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New breathing therapy reduces panic and anxiety by reversing hyperventilation

A new treatment program teaches people who suffer from panic disorder how to reduce the terrorizing symptoms by normalizing their breathing.

The method has proved better than traditional cognitive therapy at reducing both symptoms of panic and hyperventilation, according to a new study.

The biological-behavioral treatment program is called Capnometry-Assisted Respiratory Training, or CART, said psychologist and panic disorder expert Alicia E. Meuret at Southern Methodist University in Dallas.

CART helps patients learn to breathe in such a way as to reverse hyperventilation, a highly uncomfortable state where the blood stream operates with abnormally low levels of carbon dioxide, said Meuret, one of the researchers conducting the study.

Hyperventilation, a state of excessive breathing, results from deep or rapid breathing and is common in patients with panic disorders.

"We found that with CART it's the therapeutic change in carbon dioxide that changes the panic symptoms and not vice versa," Meuret said.

CART: Breathing exercises twice a day

During the treatment, patients undergo simple breathing exercises twice a day. A portable capnometer device supplies feedback during the exercises on a patient's CO2 levels. The goal of these exercises is to reduce chronic and acute hyperventilation and associated physical symptoms. This is achieved by breathing slower but most importantly more shallowly. Contrary to lay belief, taking deep breaths actually worsens hyperventilation and symptoms.

"Most panic-disorder patients report they are terrified of physical symptoms such as shortness of breath or dizziness," Meuret said. "In our study, cognitive therapy didn't change respiratory physiology, but CART did effectively reduce hyperventilation. CART was proved an effective and powerful treatment that reduces the panic by means of normalizing respiratory physiology."

The findings, "Respiratory and cognitive mediators of treatment change in panic disorder: Evidence for intervention specificity," appeared in the Journal of Consulting and Clinical Psychology. Meuret, who developed CART, is an assistant professor in the Department of Psychology at SMU and co-directs the department's Stress, Anxiety and Chronic Disease Research Program. The Beth & Russell Siegelman Foundation funded the research.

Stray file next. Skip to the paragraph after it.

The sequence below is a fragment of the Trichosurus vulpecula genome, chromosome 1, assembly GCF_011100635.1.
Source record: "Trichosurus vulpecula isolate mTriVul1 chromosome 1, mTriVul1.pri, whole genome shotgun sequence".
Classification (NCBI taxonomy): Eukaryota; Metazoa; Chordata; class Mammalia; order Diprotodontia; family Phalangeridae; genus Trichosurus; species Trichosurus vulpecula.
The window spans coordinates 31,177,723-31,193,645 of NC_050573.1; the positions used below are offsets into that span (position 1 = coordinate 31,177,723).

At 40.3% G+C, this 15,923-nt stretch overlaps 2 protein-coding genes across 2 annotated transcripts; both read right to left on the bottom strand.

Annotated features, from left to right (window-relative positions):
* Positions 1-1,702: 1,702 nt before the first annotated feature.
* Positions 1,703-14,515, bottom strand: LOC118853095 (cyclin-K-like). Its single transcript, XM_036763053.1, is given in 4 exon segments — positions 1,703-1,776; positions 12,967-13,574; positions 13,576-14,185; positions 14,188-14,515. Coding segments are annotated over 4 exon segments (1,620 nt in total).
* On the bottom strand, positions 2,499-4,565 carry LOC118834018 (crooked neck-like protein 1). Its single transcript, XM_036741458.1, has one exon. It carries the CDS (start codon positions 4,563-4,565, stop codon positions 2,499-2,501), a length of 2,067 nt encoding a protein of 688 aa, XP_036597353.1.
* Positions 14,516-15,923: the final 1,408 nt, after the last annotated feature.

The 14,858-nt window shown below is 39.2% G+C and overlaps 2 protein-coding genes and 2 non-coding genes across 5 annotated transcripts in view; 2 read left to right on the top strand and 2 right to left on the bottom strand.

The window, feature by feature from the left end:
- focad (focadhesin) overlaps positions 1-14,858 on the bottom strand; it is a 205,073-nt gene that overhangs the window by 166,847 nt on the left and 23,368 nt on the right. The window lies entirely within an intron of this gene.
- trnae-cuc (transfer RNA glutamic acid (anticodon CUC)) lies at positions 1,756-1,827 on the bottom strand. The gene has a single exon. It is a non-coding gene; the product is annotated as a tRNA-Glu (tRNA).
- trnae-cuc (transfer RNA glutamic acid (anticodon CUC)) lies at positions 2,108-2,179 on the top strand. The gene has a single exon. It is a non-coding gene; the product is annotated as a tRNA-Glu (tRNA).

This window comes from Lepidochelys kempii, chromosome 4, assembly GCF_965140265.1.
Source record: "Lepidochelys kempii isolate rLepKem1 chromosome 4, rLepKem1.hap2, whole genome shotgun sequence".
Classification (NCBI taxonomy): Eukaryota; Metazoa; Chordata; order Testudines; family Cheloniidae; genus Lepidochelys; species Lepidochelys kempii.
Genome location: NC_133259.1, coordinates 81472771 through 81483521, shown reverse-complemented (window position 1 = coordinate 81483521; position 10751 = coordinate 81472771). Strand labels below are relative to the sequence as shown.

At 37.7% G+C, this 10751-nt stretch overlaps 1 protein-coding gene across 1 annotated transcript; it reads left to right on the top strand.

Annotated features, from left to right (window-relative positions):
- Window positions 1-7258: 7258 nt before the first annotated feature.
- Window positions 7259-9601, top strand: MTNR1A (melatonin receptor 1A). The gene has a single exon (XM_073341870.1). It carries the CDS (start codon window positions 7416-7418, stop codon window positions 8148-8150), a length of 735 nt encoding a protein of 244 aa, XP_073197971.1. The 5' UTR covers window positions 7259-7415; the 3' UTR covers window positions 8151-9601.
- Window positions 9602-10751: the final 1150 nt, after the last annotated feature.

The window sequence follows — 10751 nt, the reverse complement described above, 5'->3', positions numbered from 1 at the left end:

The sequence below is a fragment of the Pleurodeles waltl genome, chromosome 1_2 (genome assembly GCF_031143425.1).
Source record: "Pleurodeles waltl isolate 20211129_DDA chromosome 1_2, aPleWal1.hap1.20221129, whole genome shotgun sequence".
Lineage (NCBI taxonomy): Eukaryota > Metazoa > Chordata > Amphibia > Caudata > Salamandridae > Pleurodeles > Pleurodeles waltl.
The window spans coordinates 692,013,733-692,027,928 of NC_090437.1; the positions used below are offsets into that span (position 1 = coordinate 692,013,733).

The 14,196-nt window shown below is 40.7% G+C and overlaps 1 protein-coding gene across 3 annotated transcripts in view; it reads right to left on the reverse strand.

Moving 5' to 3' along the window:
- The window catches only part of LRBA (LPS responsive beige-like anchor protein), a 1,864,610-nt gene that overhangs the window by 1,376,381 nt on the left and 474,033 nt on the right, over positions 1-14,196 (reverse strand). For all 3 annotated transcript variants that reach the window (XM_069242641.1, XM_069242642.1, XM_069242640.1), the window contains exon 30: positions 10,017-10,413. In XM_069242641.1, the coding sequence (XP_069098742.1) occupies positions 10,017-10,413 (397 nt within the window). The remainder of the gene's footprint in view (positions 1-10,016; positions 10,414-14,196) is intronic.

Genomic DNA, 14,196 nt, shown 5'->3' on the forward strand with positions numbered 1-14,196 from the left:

See www.smuresearch for related links and a video about CART. Get the video html from youtube at

CART breathing a proven biological therapy

The study pitted CART against a conventional cognitive therapy treatment, or CT. Traditional CT teaches patients techniques aimed at helping them change and reverse catastrophic thoughts in order to reduce fear and panic.

In the CART-CT study, 41 patients were assigned to complete either a CART or CT treatment program for panic disorder and agoraphobia, a fear of being trapped with no means of escape or help.

Both treatment programs were equally effective in reducing symptoms, said Meuret. But CART was the only treatment to physiologically alter panic symptoms by actively reversing hyperventilation in the patients. Cognitive therapy didn't change the respiratory physiology, said Meuret.

Treatment helps patients address terror associated with panic

The study is the second randomized control trial to measure CART's effectiveness. By reversing hyperventilation, patients reported a new ability to reduce panic symptoms by means of changing their respiration.

With CT, Meuret said, if a patient reports shortness of breath, the therapist challenges the assumption by asking how often the person actually has suffocated during a panic attack, then hopes that will reverse the patient's thinking.

"I found that process very challenging for some of my patients because it acknowledges the symptom but says it's not a problem," Meuret said.

"CART, however, tells us a patient's CO2 is very low and is causing many of the symptoms feared, but it can also show how to change these symptoms through correct breathing. There has been an assumption that if people worry less about symptoms it will also normalize their physiology, but this study shows that this is not the case," she said. "Hyperventilation remains unchanged, which could be a risk factor for relapse down the road. Apart from hyperventilation being a symptom generator, it is an unhealthy biological state associated with negative health outcomes."

Broader study planned to measure CART

The researchers plan to branch out with their studies on CART by taking the program into the community, particularly to ethnic minorities. They believe CART is a more universally understood treatment due to its physical exercises as opposed to cognitive therapy's more intellectual methods and therefore more accessible to a broader range of people with varying levels of education and different cultural backgrounds. Ongoing studies will test the efficacy of CART in patients with asthma and fear of blood.


Contact: Margaret Allen
Southern Methodist University

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